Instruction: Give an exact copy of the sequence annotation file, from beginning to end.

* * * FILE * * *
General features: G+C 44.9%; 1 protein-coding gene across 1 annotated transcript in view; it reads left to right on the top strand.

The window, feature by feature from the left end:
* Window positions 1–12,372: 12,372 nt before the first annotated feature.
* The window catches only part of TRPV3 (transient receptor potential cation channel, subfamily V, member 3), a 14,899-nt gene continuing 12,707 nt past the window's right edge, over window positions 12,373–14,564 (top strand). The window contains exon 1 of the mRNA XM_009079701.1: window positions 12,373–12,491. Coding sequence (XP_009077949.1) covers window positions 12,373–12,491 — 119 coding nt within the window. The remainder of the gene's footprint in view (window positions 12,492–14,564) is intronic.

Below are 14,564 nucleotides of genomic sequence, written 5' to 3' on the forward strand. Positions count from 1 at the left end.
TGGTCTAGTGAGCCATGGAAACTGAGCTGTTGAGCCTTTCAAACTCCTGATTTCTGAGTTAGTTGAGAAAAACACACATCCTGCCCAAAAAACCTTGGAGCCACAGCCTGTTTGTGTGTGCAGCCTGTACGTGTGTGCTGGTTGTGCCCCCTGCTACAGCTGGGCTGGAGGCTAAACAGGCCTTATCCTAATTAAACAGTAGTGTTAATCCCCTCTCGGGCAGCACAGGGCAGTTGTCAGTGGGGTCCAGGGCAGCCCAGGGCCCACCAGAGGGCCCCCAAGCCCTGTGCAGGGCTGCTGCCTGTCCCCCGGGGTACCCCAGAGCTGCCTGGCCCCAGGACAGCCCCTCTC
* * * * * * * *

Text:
General features: G+C 44.9%; 1 protein-coding gene across 1 annotated transcript in view; it reads left to right on the top strand.

The window, feature by feature from the left end:
* Window positions 1–12,372: 12,372 nt before the first annotated feature.
* The window catches only part of TRPV3 (transient receptor potential cation channel, subfamily V, member 3), a 14,899-nt gene continuing 12,707 nt past the window's right edge, over window positions 12,373–14,564 (top strand). The window contains exon 1 of the mRNA XM_009079701.1: window positions 12,373–12,491. Coding sequence (XP_009077949.1) covers window positions 12,373–12,491 — 119 coding nt within the window. The remainder of the gene's footprint in view (window positions 12,492–14,564) is intronic.

Below are 14,564 nucleotides of genomic sequence, written 5' to 3' on the forward strand. Positions count from 1 at the left end.
TGGTCTAGTGAGCCATGGAAACTGAGCTGTTGAGCCTTTCAAACTCCTGATTTCTGAGTTAGTTGAGAAAAACACACATCCTGCCCAAAAAACCTTGGAGCCACAGCCTGTTTGTGTGTGCAGCCTGTACGTGTGTGCTGGTTGTGCCCCCTGCTACAGCTGGGCTGGAGGCTAAACAGGCCTTATCCTAATTAAACAGTAGTGTTAATCCCCTCTCGGGCAGCACAGGGCAGTTGTCAGTGGGGTCCAGGGCAGCCCAGGGCCCACCAGAGGGCCCCCAAGCCCTGTGCAGGGCTGCTGCCTGTCCCCCGGGGTACCCCAGAGCTGCCTGGCCCCAGGACAGCCCCTCTC